Are the soundtracks and paintings clues to the reason for the chase, or the destination of the run? They slow the fast pace of the text, interrupting the reader's movement with the speaker. These interruptions raise questions about the ‘total artwork’ — in particular how it has to balance different relationships with time. Inevitably the vivid, full-colour paintings feel more immediate than the soundtrack, which requires a separate device — a phone to scan the QR code, or a laptop to find the links given at the back of the book. Short of having a musical score, it would have been impossible to dictate where in the text the music falls; the paintings, on the other hand, are readily and instantly accessible to the reader's sight.

This natural disparity asks whether text, music and illustration can work simultaneously and without hierarchy. If I were to think in terms of musical texture, then the question would be whether the relationship between components is homophonic (melody and accompaniment) or polyphonic (multiple simultaneous lines of independent melody). The relationship in Chasing Homer, I think, does not fit into either of these categories. Though at times Miklós's percussive tracks, the text and Neumann's paintings work simultaneously like a Bach fugue, or complement each other like a singer with piano accompaniment, it is most like what composer Panayiotis Kokoras called the ‘holophonic’. Etymologically related to ‘whole’ and ‘sound’, this is a type of musical texture in which independent components are synthesised to work as a whole and possibly three-dimensionally. Kokoras illustrates this in Susurrus (2011), which also shares experimental similarities to Miklós's compositions. The visual and auditory elements of Chasing Homer perform together in a similar way to this texture, with the punctuation of Krasznahorkai's sentences providing the rhythm that binds the voices of these parts into a shared three-dimensional space.

But whose voice is whose? Chasing Homer has an overwhelming sense of the disembodied; a haunting feeling of not having ownership over body and voice. ‘I never feel that my life is something that is mine, something that belongs to me,’ says the speaker. This idea is enhanced by the relationship between word and image, with Neumann's faceless and spectral paintings. For example, the end of the second chapter, ‘Faces’, has a painting where a figure in profile appears to be sticking out an icy blue tongue. His hollow eye and hairless head suggest a phantom. The blue tongue, so cold, takes precedence as the only thing of colour. Turning the page, the speaker recounts his education in things that he didn’t actually need. He begins with the languages, largely ancient and obscure, he had learned, before continuing to say he'd ‘been obliged to steep myself in Euripides and Xenophon, Plato and Aristotle. . .’ It is as though these studies were also forms of language. The tongue, voice, does not seem to belong to the nameless speaker, just as Neumann's painted tongue does not belong to a particular face, only an outline.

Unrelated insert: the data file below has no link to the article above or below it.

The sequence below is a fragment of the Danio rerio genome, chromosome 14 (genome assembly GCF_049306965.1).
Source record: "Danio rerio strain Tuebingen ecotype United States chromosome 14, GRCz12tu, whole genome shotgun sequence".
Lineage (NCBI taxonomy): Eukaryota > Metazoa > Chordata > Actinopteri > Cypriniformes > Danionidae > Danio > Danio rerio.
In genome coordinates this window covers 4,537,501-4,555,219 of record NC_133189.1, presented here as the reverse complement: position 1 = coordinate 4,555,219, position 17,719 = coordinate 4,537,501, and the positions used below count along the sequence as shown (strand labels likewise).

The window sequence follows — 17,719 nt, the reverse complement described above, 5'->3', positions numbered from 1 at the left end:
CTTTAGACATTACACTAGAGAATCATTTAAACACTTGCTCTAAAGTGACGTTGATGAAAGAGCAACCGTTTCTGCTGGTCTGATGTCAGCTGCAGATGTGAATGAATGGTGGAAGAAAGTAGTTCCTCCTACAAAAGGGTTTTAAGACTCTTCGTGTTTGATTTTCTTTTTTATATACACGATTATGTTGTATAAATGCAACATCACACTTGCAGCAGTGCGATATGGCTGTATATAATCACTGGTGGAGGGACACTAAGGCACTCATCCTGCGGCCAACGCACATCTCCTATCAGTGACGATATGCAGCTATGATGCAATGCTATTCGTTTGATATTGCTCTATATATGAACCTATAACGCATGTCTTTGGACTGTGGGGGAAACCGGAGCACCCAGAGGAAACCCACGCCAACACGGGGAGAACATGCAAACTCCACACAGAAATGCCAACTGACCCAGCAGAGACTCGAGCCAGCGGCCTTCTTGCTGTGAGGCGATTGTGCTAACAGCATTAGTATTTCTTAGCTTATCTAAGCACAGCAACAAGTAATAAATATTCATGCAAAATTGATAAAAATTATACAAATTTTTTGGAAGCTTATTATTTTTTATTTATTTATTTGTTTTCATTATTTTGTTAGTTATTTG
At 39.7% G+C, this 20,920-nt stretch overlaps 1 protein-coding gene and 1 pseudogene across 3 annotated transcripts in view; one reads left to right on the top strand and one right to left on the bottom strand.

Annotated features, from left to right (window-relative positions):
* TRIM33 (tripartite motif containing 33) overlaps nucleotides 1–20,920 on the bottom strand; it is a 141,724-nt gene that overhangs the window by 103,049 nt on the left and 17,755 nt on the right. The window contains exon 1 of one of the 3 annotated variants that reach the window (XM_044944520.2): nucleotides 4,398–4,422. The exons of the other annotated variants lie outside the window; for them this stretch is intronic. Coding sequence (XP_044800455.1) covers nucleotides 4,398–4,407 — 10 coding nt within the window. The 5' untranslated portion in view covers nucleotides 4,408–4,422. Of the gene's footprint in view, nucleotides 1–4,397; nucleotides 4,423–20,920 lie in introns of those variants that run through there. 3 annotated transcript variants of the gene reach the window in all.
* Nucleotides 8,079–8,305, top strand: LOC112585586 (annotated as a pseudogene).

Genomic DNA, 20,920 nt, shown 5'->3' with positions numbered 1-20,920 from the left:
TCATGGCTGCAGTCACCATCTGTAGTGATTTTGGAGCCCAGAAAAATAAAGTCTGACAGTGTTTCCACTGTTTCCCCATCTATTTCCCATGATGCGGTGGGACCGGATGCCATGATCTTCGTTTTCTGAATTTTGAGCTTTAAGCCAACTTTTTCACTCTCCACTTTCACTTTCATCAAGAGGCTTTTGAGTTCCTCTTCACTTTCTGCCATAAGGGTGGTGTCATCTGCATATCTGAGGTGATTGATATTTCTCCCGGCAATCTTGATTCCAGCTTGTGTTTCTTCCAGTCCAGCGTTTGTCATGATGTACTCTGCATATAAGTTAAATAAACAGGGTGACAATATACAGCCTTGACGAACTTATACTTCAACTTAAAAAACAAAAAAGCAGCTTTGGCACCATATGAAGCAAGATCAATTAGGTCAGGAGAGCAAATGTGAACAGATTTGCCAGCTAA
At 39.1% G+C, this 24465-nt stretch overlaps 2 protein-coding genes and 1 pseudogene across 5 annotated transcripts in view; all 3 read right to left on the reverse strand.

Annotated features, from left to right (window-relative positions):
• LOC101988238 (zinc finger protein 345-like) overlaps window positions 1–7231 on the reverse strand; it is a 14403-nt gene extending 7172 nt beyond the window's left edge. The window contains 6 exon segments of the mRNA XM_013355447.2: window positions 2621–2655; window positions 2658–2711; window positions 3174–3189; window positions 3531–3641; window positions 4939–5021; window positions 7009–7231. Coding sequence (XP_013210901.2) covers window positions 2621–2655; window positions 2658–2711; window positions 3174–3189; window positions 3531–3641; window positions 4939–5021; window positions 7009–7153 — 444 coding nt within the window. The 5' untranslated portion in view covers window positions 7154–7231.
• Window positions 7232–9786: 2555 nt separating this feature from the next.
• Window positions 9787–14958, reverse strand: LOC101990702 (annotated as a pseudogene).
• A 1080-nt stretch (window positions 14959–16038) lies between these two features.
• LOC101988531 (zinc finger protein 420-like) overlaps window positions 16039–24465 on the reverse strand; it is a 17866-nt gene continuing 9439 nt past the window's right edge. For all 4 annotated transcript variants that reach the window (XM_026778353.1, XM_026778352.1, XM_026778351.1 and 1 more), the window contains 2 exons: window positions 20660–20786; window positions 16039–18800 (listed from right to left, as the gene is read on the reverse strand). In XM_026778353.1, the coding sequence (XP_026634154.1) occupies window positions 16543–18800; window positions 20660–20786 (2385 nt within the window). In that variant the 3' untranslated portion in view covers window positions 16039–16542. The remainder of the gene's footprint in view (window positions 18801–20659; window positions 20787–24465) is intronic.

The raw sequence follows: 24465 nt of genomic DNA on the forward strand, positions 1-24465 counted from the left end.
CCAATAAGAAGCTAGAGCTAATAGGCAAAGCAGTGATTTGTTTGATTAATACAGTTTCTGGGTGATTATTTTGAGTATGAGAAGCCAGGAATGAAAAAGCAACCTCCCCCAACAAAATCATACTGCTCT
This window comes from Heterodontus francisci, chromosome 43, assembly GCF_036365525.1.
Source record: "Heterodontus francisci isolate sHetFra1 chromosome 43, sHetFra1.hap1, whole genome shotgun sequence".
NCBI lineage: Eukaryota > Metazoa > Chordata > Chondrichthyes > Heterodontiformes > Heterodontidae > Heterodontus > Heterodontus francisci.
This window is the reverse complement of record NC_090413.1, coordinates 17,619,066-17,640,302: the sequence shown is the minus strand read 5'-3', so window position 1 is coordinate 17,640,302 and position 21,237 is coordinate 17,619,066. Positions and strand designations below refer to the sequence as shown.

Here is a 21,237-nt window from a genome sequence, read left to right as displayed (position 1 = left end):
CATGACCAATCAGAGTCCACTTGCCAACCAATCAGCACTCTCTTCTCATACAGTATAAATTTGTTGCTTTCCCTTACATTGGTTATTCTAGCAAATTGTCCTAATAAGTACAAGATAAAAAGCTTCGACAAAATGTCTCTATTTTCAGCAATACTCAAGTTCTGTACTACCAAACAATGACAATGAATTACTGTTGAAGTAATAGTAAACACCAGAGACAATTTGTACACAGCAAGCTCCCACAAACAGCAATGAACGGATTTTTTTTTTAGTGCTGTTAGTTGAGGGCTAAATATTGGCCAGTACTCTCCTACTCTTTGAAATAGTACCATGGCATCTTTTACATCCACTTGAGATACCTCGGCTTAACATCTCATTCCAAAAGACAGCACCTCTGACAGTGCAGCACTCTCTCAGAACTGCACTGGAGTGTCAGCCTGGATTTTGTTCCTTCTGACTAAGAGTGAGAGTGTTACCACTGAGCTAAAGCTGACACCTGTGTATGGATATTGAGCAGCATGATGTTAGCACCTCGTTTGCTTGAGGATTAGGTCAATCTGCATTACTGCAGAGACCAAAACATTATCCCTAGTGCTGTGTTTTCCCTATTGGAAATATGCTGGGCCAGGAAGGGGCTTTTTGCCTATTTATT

Perhaps it is the chase that gives him his own voice. The title Chasing Homer suggests a run towards something, rather than the fleeing away. As the pursuit continues, there is a transition to a ‘real’ landscape, with lefts and rights and ‘real’ street signs, until finally reaching Odysseus' cave. The turning point occurs as the speaker hears a tour guide fervently reading Homer in a bar to reticent tourists. The guide (whose voice is distinguished with italics) critiques the work as he reads it: ‘look here now, this is Homer, it's not me speaker, but Homer himself, understand what I'm saying?’ As he shuts the book with a ‘theatrical gesture’, Chasing Homer's speaker suddenly feels liberated. In some kind of witnessed (seen and heard) exchange of voices, or the theatrical use of quotation, the speaker is no longer being chased; they have (perhaps) escaped.

Gertrude Gibbons is a writer based in London.